"We realized that whenever we went on the road we would bring someone in to play the color parts, and while they've always been really nice people, it hasn't always been for the betterment of the actual performance," says Bean. "When we did the anniversary tour for ‘Feels Like the Third Time,' we brought Jim Elkington in, and he sounded so good, and he was listening and being super sensitive to what Catherine plays because she plays so beautifully you don't want to cover it up. We decided that when we went into the studio, we went in as a band, and we were prepared as a band. And when we came off of those shows, we were like, 'Wow, there really is something inherently special about the way we sing together.' It was kind of recognizing the things you lose sight of over long hiatuses or when things are sort of not as fun. We came off that, and we had this renewed energy about what is good about what we do."
As the new Freakwater songs evolved - including "Bolshevik and Bollweevil," with the irresistible folk lyric, "Come on home if you can find it, because the farm is blown away..." - so too did the idea of naming the album after Scheherazade, the mythical/historical wife of Persian king Shahryar who spun the tales of "One Thousand and One Nights" to avoid her demise at the hands of her husband, who killed his wives after their wedding night to avoid the infidelity that ruined his first union.
"If you stop talking, you die," says Irwin. "To me, that sums up both the beauty and the problem of Freakwater. It is true, in a way, that we probably wouldn't be able to do this anymore if we did stop. The idea that you have a story and you keep it going and if you stop, you'll be executed, that is the story of a band, in a way. It seems like a relevant idea, certainly based on our between song banter style."
"People yell at us, 'Shut up, just play a song,'" says Bean. "I can't, I'll die! I die a little on the inside every time."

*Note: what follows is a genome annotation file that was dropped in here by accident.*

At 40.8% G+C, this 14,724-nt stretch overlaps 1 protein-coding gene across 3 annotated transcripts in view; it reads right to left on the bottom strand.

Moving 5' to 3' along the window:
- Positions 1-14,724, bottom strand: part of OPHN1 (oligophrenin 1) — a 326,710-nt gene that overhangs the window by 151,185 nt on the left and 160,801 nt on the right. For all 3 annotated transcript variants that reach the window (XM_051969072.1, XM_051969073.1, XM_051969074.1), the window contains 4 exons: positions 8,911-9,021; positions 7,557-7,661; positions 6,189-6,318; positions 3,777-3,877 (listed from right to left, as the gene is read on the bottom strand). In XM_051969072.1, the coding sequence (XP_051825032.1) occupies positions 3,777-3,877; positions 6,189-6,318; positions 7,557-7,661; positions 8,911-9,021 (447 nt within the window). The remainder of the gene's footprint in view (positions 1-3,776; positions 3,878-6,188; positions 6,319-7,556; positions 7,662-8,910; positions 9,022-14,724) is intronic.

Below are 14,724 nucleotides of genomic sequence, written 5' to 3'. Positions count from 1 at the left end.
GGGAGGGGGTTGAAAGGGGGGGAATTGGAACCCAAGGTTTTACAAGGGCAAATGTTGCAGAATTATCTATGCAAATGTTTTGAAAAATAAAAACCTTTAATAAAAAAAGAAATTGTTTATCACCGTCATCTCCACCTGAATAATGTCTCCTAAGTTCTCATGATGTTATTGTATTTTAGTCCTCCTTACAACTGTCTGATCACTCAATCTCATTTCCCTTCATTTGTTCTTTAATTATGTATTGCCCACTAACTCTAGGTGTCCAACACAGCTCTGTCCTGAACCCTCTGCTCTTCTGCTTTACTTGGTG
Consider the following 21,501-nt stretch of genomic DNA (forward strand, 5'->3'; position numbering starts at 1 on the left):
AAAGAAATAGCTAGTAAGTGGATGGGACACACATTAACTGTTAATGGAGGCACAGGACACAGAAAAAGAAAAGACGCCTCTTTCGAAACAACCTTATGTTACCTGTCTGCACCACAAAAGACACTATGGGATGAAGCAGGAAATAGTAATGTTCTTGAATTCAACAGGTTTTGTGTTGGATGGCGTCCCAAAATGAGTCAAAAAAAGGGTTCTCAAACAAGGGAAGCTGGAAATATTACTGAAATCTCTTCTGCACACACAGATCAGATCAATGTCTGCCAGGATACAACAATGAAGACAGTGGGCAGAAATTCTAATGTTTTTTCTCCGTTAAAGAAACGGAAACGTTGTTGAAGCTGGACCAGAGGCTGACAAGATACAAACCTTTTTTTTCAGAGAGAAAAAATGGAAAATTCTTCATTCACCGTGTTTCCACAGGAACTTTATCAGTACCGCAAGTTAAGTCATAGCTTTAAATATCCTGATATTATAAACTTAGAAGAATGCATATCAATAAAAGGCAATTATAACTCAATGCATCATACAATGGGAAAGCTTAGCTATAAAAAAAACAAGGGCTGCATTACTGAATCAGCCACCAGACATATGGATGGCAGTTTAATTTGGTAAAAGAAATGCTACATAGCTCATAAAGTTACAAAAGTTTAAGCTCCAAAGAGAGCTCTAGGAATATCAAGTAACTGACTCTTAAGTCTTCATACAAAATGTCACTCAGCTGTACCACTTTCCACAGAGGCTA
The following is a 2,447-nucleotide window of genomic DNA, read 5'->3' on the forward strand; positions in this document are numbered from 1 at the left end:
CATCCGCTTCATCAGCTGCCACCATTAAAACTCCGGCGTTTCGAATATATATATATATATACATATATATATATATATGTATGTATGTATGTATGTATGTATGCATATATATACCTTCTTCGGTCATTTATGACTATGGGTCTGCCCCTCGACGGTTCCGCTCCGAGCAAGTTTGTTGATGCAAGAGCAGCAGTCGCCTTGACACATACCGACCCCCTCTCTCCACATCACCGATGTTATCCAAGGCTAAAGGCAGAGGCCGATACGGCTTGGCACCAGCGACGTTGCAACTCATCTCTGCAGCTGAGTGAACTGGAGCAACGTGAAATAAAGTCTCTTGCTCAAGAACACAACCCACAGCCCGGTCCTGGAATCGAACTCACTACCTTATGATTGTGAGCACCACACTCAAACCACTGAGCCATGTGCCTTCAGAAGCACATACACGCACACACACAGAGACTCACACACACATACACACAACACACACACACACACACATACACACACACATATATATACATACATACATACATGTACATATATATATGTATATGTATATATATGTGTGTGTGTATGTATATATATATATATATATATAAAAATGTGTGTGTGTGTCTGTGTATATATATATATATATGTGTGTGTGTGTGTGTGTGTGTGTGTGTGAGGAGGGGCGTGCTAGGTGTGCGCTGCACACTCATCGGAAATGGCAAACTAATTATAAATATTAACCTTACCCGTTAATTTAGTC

The album's title helps to define Freakwater's songs within and also follows the tradition of the name itself throughout history.
"We created this image for the cover so you get this sense when you look at it that there's been some shit going on," says Bean. "When we were trying to think of names, Catherine came up with that one. So many things have been called that, but we couldn't think of anything recently, in popular music, and it's such a beautiful word."
"And it's also going to be great when we launch our line of perfume," says Irwin. "The idea of selling it as Freakwater doesn't sound quite as appealing. And then there's the awesome costumes we'll be wearing. People will be blinded, basically."
Considering their long hiatus and the number of musical/life activities that occupy their free time, it's a wonder that "Scheherazade," or even Freakwater itself, exist at all. Bean insists she and Irwin, like water searching for its level, will always find a way.
"Short of being hit by a bus," she says. "We agree to shows, thinking, 'We'll be hit by a bus before that happens, so we don't have worry about doing it.' So, I think we figured if we survived, we'd make another record. Goals have never been one of our, uh, goals."
"If we had a goal, we would have stopped a long ago," says Irwin. "Not having goals is the reason we're still doing this."